WASHINGTON – When President Bush asked Tony Snow to become his press secretary last year, Snow didn’t agree until his doctors told him there were no signs of the colon cancer for which he had been treated in 2005.
Based on that assurance, he accepted one of the most demanding jobs in Washington.
But early Tuesday morning, Snow told Bush that the cancer had returned – and had spread to his liver and elsewhere.
The report of the recurrence saddened the White House staff, which has come to count on the former Fox News commentator to convey the administration’s views to an increasingly skeptical public and, as the personable face of the White House, to defend it against daily challenges from the Democratic Congress.
“He is not going to let this whip him, and he’s upbeat,” Bush told reporters in the White House Rose Garden on Tuesday morning.
The disclosure of Snow’s diagnosis followed Thursday’s announcement that Elizabeth Edwards, the wife of Democratic presidential contender John Edwards, was about to begin treatment for a recurrence of breast cancer, even as she and her husband continued to campaign.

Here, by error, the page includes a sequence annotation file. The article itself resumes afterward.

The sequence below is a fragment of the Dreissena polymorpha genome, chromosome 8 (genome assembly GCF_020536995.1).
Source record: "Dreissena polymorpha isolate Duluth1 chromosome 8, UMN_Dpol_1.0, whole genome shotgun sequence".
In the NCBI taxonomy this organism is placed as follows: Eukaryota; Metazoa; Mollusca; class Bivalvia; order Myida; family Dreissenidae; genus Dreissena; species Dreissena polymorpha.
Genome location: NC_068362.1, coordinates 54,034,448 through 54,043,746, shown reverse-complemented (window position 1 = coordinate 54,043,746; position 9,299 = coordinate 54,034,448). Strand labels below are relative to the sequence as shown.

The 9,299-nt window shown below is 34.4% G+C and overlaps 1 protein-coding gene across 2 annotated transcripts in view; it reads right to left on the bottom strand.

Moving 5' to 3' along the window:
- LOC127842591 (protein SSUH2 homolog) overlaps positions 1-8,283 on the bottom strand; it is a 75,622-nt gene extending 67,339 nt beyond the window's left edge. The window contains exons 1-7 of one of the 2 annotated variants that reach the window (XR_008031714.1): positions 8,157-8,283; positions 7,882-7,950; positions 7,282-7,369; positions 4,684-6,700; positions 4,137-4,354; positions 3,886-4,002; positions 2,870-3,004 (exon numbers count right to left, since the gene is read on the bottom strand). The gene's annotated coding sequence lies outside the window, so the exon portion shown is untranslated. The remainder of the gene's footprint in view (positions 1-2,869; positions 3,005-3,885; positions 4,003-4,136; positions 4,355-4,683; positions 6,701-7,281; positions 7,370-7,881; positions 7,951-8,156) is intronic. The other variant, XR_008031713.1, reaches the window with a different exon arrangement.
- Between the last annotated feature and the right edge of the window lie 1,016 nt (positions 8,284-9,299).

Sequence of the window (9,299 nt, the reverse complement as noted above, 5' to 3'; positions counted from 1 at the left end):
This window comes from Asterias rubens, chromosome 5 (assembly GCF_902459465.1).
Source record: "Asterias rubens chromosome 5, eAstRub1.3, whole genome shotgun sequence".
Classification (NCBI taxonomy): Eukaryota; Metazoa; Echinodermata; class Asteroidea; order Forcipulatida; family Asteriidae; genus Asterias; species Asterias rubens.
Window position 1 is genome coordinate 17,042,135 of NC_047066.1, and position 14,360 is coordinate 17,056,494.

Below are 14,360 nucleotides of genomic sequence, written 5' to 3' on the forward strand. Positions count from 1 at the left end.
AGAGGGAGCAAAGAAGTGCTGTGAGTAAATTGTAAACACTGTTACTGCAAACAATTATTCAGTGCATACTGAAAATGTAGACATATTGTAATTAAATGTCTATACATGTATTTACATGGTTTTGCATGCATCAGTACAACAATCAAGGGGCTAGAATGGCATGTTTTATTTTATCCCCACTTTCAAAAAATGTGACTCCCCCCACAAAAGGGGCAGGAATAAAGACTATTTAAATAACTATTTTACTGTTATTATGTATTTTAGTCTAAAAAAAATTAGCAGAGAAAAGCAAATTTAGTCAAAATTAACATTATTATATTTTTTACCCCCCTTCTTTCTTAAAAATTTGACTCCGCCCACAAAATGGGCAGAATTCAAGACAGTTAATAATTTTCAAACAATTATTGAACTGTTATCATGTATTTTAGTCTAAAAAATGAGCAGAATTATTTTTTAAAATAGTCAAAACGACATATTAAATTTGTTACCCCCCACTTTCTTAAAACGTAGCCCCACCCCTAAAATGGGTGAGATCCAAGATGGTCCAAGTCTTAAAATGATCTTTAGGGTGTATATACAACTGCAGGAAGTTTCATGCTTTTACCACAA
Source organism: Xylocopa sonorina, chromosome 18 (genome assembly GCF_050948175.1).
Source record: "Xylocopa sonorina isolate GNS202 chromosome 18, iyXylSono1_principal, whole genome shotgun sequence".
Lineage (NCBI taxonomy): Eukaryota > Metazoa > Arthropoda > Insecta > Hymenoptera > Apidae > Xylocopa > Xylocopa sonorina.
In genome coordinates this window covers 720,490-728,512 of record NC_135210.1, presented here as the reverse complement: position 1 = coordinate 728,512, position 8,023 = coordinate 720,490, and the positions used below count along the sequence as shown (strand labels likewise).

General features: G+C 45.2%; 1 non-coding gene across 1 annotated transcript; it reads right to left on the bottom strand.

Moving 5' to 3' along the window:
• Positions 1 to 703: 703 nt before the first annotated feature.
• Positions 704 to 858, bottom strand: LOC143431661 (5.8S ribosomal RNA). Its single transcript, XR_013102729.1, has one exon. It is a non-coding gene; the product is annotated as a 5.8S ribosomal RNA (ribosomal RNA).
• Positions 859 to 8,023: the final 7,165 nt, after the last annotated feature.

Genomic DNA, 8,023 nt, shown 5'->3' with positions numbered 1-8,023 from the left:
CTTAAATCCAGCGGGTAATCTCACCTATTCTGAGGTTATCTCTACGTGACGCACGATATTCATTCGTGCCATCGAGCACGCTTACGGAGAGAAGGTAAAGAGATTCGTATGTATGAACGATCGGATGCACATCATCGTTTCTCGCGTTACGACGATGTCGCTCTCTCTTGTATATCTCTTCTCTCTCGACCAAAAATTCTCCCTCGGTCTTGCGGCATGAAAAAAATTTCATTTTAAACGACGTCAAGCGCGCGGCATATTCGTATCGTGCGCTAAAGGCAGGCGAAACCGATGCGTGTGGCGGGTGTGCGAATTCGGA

Snow’s response that day was emotional: “As somebody who has been through this, Elizabeth Edwards is setting a powerful example for a lot of people, and a good and positive one,” he said.
The next day, he announced he was undergoing surgery Monday for a small growth in his abdomen. All tests were negative for cancer, he told reporters, but he was having it removed “out of an aggressive sense of caution.”
On Tuesday morning, Snow’s deputy, Dana Perino, paused to regain her composure and dabbed at her eyes as she revealed her boss’s condition just moments after speaking with him.
The doctors found “that the growth was cancerous and there has been some metastases, including to the liver,” she said later at a televised news briefing. White House officials have not said where Snow is being treated.
Snow’s staff and outside medical experts said recovery from the surgery alone would take at least four weeks. He will have chemotherapy as well, Perino said.
Recalling Snow’s kind words about his wife last week, Edwards issued a statement Tuesday praising him as “an incredible example for people living with cancer and cancer survivors – he lives every day to the fullest and faces every challenge with courage and determination.”
Snow and his wife, Jill, have children ages 10, 11 and 14. In February 2005, after he was diagnosed with stage 3 colon cancer, surgeons removed his colon and reconstructed his small intestine to replace it.
About 60 percent of patients with stage 3 colon cancer survive five years after initial treatment, Dr. Harmon J. Eyre, the chief medical officer at the American Cancer Society, said in a statement.